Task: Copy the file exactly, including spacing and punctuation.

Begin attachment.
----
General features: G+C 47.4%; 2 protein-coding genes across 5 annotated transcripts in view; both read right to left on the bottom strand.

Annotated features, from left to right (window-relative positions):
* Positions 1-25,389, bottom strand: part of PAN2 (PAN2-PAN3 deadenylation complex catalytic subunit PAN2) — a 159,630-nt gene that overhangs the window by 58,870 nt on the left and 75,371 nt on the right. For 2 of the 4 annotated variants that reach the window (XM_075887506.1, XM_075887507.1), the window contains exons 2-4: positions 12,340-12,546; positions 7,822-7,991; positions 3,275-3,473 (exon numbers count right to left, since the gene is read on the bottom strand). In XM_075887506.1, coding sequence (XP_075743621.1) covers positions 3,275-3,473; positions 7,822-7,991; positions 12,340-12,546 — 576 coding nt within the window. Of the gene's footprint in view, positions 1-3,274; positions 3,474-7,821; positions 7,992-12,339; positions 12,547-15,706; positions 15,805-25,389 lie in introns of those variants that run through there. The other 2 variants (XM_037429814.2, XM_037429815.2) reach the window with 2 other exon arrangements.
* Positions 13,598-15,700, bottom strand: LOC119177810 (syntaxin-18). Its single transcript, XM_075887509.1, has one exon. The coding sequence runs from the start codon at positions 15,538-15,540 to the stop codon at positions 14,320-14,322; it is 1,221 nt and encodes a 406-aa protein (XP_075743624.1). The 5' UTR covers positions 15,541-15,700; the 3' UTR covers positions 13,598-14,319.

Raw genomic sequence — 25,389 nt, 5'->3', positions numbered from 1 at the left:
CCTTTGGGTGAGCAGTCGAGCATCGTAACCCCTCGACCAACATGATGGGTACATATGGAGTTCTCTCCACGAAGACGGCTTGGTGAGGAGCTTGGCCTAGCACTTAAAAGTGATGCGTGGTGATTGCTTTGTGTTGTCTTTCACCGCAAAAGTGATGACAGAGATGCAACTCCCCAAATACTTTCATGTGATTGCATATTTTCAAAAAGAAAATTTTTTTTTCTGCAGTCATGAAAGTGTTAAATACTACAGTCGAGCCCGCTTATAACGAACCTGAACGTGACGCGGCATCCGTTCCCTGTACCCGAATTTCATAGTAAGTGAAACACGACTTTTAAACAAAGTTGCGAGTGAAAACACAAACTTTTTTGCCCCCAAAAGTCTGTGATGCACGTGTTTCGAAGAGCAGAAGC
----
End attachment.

General features: G+C 47.4%; 2 protein-coding genes across 5 annotated transcripts in view; both read right to left on the bottom strand.

Annotated features, from left to right (window-relative positions):
* Positions 1-25,389, bottom strand: part of PAN2 (PAN2-PAN3 deadenylation complex catalytic subunit PAN2) — a 159,630-nt gene that overhangs the window by 58,870 nt on the left and 75,371 nt on the right. For 2 of the 4 annotated variants that reach the window (XM_075887506.1, XM_075887507.1), the window contains exons 2-4: positions 12,340-12,546; positions 7,822-7,991; positions 3,275-3,473 (exon numbers count right to left, since the gene is read on the bottom strand). In XM_075887506.1, coding sequence (XP_075743621.1) covers positions 3,275-3,473; positions 7,822-7,991; positions 12,340-12,546 — 576 coding nt within the window. Of the gene's footprint in view, positions 1-3,274; positions 3,474-7,821; positions 7,992-12,339; positions 12,547-15,706; positions 15,805-25,389 lie in introns of those variants that run through there. The other 2 variants (XM_037429814.2, XM_037429815.2) reach the window with 2 other exon arrangements.
* Positions 13,598-15,700, bottom strand: LOC119177810 (syntaxin-18). Its single transcript, XM_075887509.1, has one exon. The coding sequence runs from the start codon at positions 15,538-15,540 to the stop codon at positions 14,320-14,322; it is 1,221 nt and encodes a 406-aa protein (XP_075743624.1). The 5' UTR covers positions 15,541-15,700; the 3' UTR covers positions 13,598-14,319.

Raw genomic sequence — 25,389 nt, 5'->3', positions numbered from 1 at the left:
CCTTTGGGTGAGCAGTCGAGCATCGTAACCCCTCGACCAACATGATGGGTACATATGGAGTTCTCTCCACGAAGACGGCTTGGTGAGGAGCTTGGCCTAGCACTTAAAAGTGATGCGTGGTGATTGCTTTGTGTTGTCTTTCACCGCAAAAGTGATGACAGAGATGCAACTCCCCAAATACTTTCATGTGATTGCATATTTTCAAAAAGAAAATTTTTTTTTCTGCAGTCATGAAAGTGTTAAATACTACAGTCGAGCCCGCTTATAACGAACCTGAACGTGACGCGGCATCCGTTCCCTGTACCCGAATTTCATAGTAAGTGAAACACGACTTTTAAACAAAGTTGCGAGTGAAAACACAAACTTTTTTGCCCCCAAAAGTCTGTGATGCACGTGTTTCGAAGAGCAGAAGC